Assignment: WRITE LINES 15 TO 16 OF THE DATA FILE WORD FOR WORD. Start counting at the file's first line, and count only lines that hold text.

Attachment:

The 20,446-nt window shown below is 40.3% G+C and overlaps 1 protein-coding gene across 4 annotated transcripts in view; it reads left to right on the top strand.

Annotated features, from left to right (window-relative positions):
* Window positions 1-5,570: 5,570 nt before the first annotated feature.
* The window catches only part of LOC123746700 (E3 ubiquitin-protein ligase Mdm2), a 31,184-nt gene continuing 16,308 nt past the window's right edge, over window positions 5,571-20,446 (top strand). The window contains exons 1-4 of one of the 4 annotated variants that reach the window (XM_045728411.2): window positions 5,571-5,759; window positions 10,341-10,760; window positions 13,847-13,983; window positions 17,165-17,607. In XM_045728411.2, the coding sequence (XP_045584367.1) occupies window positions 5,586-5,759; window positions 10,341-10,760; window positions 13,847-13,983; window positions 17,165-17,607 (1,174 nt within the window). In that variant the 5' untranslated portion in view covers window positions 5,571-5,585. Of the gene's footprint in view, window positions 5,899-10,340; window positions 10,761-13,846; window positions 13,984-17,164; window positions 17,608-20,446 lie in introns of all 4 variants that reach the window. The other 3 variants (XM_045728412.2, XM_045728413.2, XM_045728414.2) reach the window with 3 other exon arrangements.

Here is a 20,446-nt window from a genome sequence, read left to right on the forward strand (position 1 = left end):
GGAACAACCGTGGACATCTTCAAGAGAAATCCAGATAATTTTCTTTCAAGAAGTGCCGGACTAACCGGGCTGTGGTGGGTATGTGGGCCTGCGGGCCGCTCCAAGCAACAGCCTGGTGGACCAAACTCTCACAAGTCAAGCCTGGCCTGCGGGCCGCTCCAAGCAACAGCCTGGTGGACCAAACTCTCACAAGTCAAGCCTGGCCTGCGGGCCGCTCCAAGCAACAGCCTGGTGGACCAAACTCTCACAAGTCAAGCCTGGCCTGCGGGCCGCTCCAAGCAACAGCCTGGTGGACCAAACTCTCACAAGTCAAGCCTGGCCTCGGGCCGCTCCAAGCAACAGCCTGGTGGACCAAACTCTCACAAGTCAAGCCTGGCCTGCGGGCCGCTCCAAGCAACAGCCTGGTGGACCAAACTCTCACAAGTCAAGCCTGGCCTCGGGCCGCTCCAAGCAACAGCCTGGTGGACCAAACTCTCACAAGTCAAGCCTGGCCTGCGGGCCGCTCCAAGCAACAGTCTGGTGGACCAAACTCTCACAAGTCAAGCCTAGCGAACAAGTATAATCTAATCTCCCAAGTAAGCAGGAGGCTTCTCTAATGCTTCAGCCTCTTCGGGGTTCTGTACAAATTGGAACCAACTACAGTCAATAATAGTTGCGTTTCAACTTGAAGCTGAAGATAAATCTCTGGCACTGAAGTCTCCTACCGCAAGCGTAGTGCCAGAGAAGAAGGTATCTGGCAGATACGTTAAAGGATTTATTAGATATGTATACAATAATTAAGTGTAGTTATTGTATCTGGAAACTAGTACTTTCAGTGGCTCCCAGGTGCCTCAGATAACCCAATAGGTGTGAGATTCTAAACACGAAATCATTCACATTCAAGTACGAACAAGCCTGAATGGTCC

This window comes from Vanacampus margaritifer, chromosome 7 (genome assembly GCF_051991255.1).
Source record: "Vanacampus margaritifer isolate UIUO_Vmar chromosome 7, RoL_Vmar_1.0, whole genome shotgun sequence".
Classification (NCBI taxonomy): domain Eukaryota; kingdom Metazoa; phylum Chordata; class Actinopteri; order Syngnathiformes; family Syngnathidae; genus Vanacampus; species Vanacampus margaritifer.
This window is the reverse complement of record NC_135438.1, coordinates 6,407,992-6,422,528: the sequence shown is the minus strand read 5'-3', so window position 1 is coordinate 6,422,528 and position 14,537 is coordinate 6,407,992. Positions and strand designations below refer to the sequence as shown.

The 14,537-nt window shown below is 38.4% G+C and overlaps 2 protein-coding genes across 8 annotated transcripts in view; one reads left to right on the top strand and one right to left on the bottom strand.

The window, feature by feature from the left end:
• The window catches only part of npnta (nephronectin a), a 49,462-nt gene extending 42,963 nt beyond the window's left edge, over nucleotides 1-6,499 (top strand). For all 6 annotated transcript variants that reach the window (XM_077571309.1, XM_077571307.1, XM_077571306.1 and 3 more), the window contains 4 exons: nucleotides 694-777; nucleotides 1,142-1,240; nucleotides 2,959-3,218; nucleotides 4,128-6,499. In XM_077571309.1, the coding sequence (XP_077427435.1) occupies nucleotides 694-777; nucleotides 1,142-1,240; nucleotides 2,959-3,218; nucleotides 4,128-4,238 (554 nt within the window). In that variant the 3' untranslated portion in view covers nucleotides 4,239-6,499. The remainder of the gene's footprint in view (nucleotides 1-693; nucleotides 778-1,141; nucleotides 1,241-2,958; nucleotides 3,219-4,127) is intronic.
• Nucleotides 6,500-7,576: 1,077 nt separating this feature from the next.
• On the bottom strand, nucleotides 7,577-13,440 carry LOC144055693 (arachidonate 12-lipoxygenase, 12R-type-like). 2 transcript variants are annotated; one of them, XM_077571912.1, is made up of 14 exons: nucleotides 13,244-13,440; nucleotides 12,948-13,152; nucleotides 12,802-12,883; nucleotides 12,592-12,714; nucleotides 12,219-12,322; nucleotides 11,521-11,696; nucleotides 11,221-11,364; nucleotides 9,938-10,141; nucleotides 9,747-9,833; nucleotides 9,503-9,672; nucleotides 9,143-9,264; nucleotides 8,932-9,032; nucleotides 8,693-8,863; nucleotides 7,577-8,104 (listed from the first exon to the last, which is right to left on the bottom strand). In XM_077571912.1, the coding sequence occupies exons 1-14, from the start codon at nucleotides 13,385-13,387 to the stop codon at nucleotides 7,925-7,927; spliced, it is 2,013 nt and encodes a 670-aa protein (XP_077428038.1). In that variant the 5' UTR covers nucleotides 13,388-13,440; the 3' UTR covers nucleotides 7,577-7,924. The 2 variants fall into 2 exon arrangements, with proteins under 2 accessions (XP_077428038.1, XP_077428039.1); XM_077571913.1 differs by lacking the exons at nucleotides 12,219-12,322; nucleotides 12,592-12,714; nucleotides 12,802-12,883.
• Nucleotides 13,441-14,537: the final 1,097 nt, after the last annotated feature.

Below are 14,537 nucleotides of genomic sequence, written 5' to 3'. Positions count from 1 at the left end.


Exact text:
• On the bottom strand, nucleotides 7,577-13,440 carry LOC144055693 (arachidonate 12-lipoxygenase, 12R-type-like). 2 transcript variants are annotated; one of them, XM_077571912.1, is made up of 14 exons: nucleotides 13,244-13,440; nucleotides 12,948-13,152; nucleotides 12,802-12,883; nucleotides 12,592-12,714; nucleotides 12,219-12,322; nucleotides 11,521-11,696; nucleotides 11,221-11,364; nucleotides 9,938-10,141; nucleotides 9,747-9,833; nucleotides 9,503-9,672; nucleotides 9,143-9,264; nucleotides 8,932-9,032; nucleotides 8,693-8,863; nucleotides 7,577-8,104 (listed from the first exon to the last, which is right to left on the bottom strand). In XM_077571912.1, the coding sequence occupies exons 1-14, from the start codon at nucleotides 13,385-13,387 to the stop codon at nucleotides 7,925-7,927; spliced, it is 2,013 nt and encodes a 670-aa protein (XP_077428038.1). In that variant the 5' UTR covers nucleotides 13,388-13,440; the 3' UTR covers nucleotides 7,577-7,924. The 2 variants fall into 2 exon arrangements, with proteins under 2 accessions (XP_077428038.1, XP_077428039.1); XM_077571913.1 differs by lacking the exons at nucleotides 12,219-12,322; nucleotides 12,592-12,714; nucleotides 12,802-12,883.
• Nucleotides 13,441-14,537: the final 1,097 nt, after the last annotated feature.